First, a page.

An Interview With a Former Abortionist 

Quick Pregnancy Facts

Gathered from the Benevolent Resources Program Booklet, The First 9 Months:
  • 4 weeks after fertilization, the baby’s eyes and limbs are developing, and their heart can be viewed on an ultrasound scan.
  • At 10 weeks, a preborn baby’s brain is growing rapidly, producing almost 250,000 neurons every minute.
  • By 14 weeks, a preborn baby has developed enough coordination to suck its thumb.
  • Studies have concluded that, at 20 weeks (and possibly much earlier) a preborn baby can feel pain.
  • Today, a preborn baby as young as 22 weeks can survive outside the womb.

Are the preborn living humans?

“Human life begins when the ovum is fertilized and the new combined cell mass begins to divide.” — Dr. Jasper Williams, Former President of the National Medical Association “To accept the fact that after fertilization has taken place a new human has come into being is no longer a matter of taste or opinion… it is plain experimental evidence. Each individual has a very neat beginning, at conception.” — Dr. Jerome Lejeune “The Father of Modern Genetics” “Biologically speaking, human development begins at fertilization.” —  In the Womb, National Geographic, 2005. “To deny a truth [about when life begins] should not be made a basis for legalizing abortion.” — Professor Eugene Diamond “Although life is a continuous process, fertilization… is a critical landmark because, under ordinary circumstances, a new genetically distinct human organism is formed when the chromosomes of the male and female pronuclei blend in the oocyte.” — Human Embryology and Teratology “To say that the beginning of human life cannot be determined scientifically is utterly ridiculous.” — Dr. Richard V. Jaynes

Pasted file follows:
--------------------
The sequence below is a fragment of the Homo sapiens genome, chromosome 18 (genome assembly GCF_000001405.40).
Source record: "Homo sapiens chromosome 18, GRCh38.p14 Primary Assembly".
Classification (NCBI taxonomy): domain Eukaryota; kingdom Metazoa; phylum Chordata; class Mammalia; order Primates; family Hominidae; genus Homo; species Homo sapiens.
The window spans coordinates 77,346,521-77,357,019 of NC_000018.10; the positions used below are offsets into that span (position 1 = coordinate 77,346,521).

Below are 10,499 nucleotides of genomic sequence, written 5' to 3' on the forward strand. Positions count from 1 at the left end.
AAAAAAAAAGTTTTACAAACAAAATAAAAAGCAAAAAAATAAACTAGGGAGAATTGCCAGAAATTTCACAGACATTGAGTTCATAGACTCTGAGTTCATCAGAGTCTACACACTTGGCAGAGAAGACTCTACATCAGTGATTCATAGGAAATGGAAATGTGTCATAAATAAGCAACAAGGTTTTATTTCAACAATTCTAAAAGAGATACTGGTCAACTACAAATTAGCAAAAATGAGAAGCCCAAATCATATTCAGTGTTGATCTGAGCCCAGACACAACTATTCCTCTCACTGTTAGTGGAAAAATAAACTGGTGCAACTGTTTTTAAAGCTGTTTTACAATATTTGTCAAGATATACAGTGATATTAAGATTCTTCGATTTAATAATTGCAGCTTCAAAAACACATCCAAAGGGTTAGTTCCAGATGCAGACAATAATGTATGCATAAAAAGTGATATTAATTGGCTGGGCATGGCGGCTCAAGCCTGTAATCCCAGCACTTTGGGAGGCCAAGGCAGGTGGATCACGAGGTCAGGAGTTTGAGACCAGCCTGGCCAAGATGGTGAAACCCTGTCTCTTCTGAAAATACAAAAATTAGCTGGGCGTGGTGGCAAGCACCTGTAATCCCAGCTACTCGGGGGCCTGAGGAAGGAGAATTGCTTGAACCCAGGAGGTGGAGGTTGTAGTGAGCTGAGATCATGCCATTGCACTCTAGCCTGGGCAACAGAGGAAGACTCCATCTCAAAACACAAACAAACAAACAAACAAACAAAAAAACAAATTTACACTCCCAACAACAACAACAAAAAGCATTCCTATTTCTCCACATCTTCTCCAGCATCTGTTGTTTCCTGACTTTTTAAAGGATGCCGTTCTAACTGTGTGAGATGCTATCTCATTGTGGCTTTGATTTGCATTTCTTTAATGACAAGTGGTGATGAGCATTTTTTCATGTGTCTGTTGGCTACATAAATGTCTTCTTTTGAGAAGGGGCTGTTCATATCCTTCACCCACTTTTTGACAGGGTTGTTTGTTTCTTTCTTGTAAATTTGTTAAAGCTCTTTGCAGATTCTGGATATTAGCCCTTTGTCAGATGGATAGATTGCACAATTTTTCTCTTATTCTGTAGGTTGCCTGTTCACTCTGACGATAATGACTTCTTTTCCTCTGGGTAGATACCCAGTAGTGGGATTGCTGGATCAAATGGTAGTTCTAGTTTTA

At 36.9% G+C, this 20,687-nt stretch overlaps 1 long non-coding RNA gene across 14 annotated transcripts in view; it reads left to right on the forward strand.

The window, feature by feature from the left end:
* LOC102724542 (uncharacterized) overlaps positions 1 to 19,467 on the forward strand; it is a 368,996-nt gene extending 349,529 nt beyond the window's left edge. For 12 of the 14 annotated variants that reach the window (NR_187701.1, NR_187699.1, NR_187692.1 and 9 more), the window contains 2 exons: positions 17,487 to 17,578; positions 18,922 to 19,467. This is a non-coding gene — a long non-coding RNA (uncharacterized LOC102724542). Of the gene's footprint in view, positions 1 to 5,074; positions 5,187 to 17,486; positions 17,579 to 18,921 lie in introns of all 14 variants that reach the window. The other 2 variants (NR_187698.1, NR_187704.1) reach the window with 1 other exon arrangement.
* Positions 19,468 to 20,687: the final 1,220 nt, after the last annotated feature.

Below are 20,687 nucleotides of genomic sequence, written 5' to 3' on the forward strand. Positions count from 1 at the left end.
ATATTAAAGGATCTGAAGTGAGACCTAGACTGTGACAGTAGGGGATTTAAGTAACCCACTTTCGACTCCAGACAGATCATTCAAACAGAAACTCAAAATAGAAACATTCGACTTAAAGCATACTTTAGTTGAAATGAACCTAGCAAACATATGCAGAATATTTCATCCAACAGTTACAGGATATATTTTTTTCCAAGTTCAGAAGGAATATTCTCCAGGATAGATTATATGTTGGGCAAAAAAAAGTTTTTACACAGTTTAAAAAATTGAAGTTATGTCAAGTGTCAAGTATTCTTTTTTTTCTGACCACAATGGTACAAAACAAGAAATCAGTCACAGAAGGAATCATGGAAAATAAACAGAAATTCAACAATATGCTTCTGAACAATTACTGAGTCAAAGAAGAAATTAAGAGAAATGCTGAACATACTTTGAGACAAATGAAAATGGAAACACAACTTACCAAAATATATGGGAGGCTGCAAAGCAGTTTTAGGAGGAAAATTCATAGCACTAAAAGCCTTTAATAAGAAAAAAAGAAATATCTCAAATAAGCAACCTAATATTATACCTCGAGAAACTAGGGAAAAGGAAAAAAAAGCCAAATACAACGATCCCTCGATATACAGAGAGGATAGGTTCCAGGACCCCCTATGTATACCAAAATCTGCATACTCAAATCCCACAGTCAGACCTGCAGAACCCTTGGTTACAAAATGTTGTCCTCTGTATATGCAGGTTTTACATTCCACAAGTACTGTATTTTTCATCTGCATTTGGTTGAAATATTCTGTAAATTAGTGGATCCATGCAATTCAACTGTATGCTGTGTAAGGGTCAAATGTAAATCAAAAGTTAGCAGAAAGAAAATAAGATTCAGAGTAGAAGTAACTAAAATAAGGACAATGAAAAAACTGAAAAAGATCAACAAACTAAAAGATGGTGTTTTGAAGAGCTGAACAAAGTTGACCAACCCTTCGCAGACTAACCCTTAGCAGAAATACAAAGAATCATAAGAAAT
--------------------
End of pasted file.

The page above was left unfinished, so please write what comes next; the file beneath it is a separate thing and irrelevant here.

Quick Abortion Facts

Gathered from Guttmacher Institute.
  • 1 in 4 Women will have an abortion by the age of 45.
  • The majority of women who receive abortions (23-25%) do so because they feel the timing is wrong or that they cannot financially provide for their child.
  • A very small percentage of women (<0.5% as of 2004) get an abortion because they have conceived from rape.
  • Around 4% of women who receive abortions do so because of health-related issues.

Things to Consider

  • There are no humane abortions. We can come to this conclusion by researching abortion procedures and asking ourselves if the same procedure would be considered humane if preformed on a post-born person.
  • Abortion survivors are real. Their stories and struggles, resulting from their pre-birth experiences, are worth taking into consideration.

An Interview With Abortion Survivors


Pro-Life or Pro-Choice?

The pro-life vs pro-choice debate can be an intimidating issue. It seems as though, no matter where one stands, something valuable is lost. For this reason, we highly encourage our readers to do their research before casting a vote in either direction. After all, millions of lives are impacted by this issue.

Consider watching ultrasounds, documentaries and interviews from former abortionists before deciding if what you’re fighting for is worth what’s lost in the process.

Together, with truth, we can offer hope to the many men, women and children whose lives are impacted by an abortion choice. Further information on how you can help care for mothers in difficult circumstance can be found here.

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Abortion is not an easy subject to talk about. You want to defend the truth, to expose the realities so easily confused during these times. Yet, it is so easy to tense up, to get nervous, to get so concerned with wanting to say the “right thing” that you end up saying nothing at all. If you feel at a loss when these conversations come up, this video series, “8 Lies About Abortion,” can help equip you with the truth, and the confidence to engage in the discussion.